Economic Market Summary

Market Down and Dirty

Last Week’s Economic/Market Summary


  • U.S. equity indices were all down last week as inflation continued to weigh on the economy.
    • S&P 500 -6.14% Dow -4.73%, Russell 2000 -7.51%, Nasdaq -4.78%1 
      • The All-Country World Index declined 5.76%.1 
    • S&P 500 sub-sectors all finished lower last week. 
      • Energy led to the downside by a wide margin with a loss of 17%.1 
      • Consumer staples was the best performer at -4.30%.1 
    • The CBOE Volatility Index (VIX) rose 12.07% to finish at 31.10. 1 
  • US Treasury bond yields were higher last week across the curve. 
    • US 2yr +0.11% at 3.17%, 10yr +0.08% to 3.24%, 30yr +0.09% to 3.29%.1 
    • The yield curve flattened as shorter maturities’ yields rose more than the longer ones. 
  • Commodities as an aggregate asset class were slightly higher last week despite equity weakness. 
    • WTI Crude sank 8.44%.1 
    • Gold lost -1.72%.1 
    • The US Dollar index was up 0.48%.1 
  • In our opinion, U.S. economic data was mixed last week. 
    • US Wholesale Prices rose another 0.8% last month and are up 10.8% in the last year. 1 
    • Retail sales declined in May. 1 
    • New home construction went down as mortgage rates neared 6%.1 
  • An index of equities outside the US (FTSE All-World ex-US) went down -4.79%.1 


  • Equity markets retreated last week, ending in negative territory for the 10th out of the last 11 weeks. 
    • All eyes were on global central banks as they collectively turned more aggressive in their combat of inflation around the globe. 
      • We believe that markets continue to digest the potential path of monetary policy and the impact of slowing economy growth. 
    • The small-cap tracking Russell 2000 led domestic indices to the downside with a loss of 7.51%.1
      • The S&P 500 was down 6% and is now trades 24% below it’s January peak. 1 
  • S&P 500 subsectors were all lower last week. 
    • Commodity-based sectors were hit the hardest as Energy was down 17% and Materials 8%.1 
      • This is a sharp reaction to the fear that a major global recession will quickly erode demand for commodities. 
    • While we’ve seen an incredibly large drop in the percentage of stocks trading above their 50 day moving average recently, the Energy sector went from 100% being above it, to 0% in one week. 1 
  • The VIX volatility index ended the week up 12% at 31.10. 1 
    • Despite a technical bear market in the major indices, the VIX has yet to have a blow-out to the upside and currently remains below recent highs. 
  • Central Banks around the world last week continued delivering on the hawkish side of things, giving a clear indication of a broad sense of urgency.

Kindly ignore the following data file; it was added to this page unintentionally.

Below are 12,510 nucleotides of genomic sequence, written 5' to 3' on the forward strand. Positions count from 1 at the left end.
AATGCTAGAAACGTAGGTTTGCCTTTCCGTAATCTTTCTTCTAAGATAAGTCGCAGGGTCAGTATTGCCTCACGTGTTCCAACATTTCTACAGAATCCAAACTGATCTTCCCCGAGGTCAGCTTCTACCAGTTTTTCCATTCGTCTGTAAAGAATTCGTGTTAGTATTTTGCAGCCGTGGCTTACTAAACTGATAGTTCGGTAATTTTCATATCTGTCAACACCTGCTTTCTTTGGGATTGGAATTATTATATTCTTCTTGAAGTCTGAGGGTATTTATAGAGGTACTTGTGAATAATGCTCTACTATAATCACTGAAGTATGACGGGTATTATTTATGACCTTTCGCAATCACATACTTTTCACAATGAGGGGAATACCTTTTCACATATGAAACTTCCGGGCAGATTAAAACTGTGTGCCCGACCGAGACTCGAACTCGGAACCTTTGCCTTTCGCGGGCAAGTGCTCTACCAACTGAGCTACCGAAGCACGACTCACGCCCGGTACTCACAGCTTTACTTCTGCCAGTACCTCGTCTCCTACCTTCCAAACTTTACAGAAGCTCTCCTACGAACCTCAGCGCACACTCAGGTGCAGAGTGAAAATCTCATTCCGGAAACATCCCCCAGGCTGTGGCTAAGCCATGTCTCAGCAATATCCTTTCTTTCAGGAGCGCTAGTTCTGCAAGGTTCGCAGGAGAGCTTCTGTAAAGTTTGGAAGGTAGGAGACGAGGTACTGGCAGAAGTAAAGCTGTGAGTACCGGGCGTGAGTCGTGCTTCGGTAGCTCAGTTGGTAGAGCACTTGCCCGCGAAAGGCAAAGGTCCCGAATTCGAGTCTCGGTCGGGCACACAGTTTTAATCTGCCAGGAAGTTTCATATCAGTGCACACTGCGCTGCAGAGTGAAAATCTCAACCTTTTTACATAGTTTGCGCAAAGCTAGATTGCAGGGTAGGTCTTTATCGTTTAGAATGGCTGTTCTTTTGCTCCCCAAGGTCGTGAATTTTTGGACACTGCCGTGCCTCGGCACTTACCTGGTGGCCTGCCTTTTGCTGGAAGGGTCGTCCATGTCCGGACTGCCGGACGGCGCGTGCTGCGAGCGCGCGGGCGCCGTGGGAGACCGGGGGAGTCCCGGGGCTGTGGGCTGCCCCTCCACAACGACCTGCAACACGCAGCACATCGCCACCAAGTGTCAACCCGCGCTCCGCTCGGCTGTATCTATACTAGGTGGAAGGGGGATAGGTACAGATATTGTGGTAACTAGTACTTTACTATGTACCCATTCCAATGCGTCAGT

• The Federal Reserve delivered a 0.75% rate hike, the largest increase since 1994. 1 
    • They anticipate another 0.50% – 0.75% hike in July, but gave no guidance beyond that. 1 
    • We remind readers that in the past, on market negative reactions to policy, the Fed could “talk” the market off of a cliff; this time around with inflationary pressures persisting, the risk for the Fed is not tightening enough. 
  • US Treasury yields continued their move higher last week. 
    • The yield curve continued to flatten and move closer to inversion. 
    • The 10yr UST is now yielding just 0.08% more than the 2 year Treasury. 1 
    • Additionally, high-yield spreads continue to move higher. 1 
      • This is the premium investors expect to receive for holding lower credit quality bonds. 
      • This has been on our radar for some time and while they’re elevated, there is ample room for them to run even higher, squeezing off liquidity from corporate America. 
  • We continue to watch the energy markets closely as past major recessions have been earmarked by spikes in energy costs. 
    • Recent data shows that despite the recent Russian invasion of Ukraine, MORE oil has come to market as a result of the release of strategic reserves around the globe. 1 
    • By the end of the year, we will lose a significant amount of Russian oil and there will be no more/a lot less strategic reserves to release.
      • This comes as most producers are at max capacity. 1 
    • In our opinion, demand will have to come down substantially OR new capacity will need to come online for the energy situation not to get uglier. 

Ryan A. Mumy, CFP®,
AIF® – Chief Investment Officer

Contact: 828/855-9400 or 

 1 Source: Bloomberg – 6/17/2022  

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